Join us today on Native Pulse as we speak with community leader, Norma Rendon (Oglala Lakota). Based in Rapid City, South Dakota, Norma discusses the impacts of the resumed construction of the Keystone (KXL) pipeline and associated mancamps in her community, including missing and murdered Indigenous women and children. She remarks on how this systemic violence is historical and offers hope in demonstrating how her community continues to move forward, heal, and thrive.
Norma Rendon is an enrolled member of the Oglala Sioux Tribe, bringing more than 25 years of experience in working against violence of Indigenous women and girls. She began grassroots organizing around family violence in the mid 70’s in Minneapolis, Minnesota, then was coordinator for a domestic violence shelter for 13 years, and worked for 7 years for the Oglala Sioux Tribe Victim Service Program establishing their Sex Trafficking Code, providing direct services, program implementation, including cuff account, grant writing, grants management and domestic violence training for law enforcement. Norma has also been an expert witness in jury trials for Rapid City judicial system. She was also the Native Co-Director for the South Dakota Coalition Against Domestic Violence, Sexual Assault and Sex Trafficking.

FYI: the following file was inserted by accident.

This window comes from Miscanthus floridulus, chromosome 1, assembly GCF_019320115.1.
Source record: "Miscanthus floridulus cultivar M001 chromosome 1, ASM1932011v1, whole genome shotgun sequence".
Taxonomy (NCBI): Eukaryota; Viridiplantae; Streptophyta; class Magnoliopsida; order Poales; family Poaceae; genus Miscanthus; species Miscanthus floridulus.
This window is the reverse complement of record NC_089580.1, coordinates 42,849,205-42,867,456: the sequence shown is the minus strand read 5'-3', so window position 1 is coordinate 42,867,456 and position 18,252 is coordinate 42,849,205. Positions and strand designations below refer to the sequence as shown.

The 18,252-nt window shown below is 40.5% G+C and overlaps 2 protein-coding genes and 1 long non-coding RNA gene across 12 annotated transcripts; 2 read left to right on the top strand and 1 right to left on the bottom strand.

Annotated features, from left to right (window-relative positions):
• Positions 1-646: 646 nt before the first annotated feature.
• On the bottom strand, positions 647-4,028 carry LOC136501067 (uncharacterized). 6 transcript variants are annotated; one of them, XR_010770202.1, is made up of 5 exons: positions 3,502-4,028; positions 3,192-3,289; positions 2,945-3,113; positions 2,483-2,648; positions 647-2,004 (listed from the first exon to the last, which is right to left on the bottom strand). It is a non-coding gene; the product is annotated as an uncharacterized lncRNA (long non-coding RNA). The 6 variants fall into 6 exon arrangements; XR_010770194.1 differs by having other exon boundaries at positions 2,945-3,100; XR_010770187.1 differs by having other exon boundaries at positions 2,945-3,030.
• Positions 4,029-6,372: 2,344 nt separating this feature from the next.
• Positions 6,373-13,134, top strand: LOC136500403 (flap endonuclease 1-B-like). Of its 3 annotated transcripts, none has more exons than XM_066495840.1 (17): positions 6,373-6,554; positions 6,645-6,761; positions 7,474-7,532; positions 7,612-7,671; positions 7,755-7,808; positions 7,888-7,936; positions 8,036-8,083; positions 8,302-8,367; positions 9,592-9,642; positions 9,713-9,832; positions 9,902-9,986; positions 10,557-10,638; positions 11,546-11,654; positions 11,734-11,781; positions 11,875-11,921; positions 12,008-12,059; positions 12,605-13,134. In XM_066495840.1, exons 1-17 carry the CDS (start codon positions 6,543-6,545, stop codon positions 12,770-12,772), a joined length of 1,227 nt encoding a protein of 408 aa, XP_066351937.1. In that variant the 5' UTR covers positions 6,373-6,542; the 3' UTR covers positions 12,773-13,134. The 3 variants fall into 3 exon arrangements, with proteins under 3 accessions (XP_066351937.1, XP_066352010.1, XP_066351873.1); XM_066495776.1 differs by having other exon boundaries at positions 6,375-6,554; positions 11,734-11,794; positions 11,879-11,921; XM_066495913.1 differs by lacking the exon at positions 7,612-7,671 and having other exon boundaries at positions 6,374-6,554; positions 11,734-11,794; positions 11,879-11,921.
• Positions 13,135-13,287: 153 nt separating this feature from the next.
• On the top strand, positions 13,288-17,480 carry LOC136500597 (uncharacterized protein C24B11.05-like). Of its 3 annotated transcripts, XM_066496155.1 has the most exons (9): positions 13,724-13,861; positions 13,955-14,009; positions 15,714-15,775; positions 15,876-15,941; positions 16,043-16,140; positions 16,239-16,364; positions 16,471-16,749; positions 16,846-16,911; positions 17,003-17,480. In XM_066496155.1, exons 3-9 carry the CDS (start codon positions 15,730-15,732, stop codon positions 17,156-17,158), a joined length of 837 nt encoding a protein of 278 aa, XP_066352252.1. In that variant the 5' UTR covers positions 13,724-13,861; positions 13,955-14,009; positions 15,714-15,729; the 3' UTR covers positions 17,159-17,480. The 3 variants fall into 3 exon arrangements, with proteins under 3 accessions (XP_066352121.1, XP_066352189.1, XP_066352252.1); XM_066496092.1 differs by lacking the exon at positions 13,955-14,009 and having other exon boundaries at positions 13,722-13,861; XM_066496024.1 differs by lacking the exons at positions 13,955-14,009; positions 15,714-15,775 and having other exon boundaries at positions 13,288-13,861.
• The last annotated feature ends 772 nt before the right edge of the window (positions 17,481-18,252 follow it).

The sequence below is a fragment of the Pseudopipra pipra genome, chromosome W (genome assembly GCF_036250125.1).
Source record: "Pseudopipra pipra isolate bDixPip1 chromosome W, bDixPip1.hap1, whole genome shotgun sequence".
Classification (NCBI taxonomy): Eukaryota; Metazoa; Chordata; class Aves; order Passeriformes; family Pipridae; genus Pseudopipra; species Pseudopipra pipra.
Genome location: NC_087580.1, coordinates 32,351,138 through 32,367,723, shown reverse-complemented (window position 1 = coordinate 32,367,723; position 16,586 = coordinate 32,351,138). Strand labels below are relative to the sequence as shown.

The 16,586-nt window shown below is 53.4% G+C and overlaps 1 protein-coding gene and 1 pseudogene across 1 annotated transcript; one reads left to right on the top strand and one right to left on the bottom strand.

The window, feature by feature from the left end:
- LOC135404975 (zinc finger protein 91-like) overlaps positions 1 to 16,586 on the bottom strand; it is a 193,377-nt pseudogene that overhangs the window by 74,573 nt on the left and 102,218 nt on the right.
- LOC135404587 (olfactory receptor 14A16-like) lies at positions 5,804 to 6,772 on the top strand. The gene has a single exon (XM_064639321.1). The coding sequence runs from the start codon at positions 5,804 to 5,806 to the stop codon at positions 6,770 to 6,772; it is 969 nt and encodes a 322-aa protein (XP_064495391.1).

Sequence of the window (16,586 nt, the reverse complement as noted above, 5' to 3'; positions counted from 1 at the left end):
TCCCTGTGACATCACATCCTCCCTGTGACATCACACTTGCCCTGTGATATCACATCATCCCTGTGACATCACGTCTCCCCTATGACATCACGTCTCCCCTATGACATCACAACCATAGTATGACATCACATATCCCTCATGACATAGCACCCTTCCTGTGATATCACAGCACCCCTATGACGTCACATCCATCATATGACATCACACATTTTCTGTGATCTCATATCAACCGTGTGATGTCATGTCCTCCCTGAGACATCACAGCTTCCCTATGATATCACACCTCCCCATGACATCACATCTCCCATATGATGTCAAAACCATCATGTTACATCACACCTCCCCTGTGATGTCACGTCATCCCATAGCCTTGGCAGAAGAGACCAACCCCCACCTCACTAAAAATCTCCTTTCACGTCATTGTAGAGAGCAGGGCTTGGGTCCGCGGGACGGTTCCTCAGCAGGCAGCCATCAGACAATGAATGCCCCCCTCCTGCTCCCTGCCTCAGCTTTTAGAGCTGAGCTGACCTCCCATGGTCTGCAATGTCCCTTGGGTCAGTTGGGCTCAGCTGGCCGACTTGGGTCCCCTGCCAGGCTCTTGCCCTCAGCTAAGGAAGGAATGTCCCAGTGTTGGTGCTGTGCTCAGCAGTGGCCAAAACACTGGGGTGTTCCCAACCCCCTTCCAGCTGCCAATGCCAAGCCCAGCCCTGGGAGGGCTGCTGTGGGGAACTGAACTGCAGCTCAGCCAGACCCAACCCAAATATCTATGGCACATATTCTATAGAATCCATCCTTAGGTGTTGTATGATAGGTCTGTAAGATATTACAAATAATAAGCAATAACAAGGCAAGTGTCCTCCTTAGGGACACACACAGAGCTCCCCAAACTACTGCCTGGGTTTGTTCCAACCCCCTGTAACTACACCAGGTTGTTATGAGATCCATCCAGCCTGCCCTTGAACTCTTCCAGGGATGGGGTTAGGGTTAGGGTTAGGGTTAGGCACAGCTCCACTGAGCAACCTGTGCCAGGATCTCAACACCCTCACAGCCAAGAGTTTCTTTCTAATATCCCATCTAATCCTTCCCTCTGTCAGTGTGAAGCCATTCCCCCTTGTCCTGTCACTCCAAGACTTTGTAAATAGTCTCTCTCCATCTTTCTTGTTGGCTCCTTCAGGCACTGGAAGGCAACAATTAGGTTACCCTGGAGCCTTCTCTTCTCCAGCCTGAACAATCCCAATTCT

Norma now leads Winyan Wicayuonihan Oyanke (Where All Women Are Honored), whose vision is to shelter and advocate for victims of domestic violence, sexual assault and sex trafficking by providing culturally relevant programs and community outreach which will contribute to social change through intervention, prevention, education and community awareness.
Seventh Generation Fund for Indigenous Peoples, Inc.
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In Consultative Status with the United Nations Economic and Social Council since 2017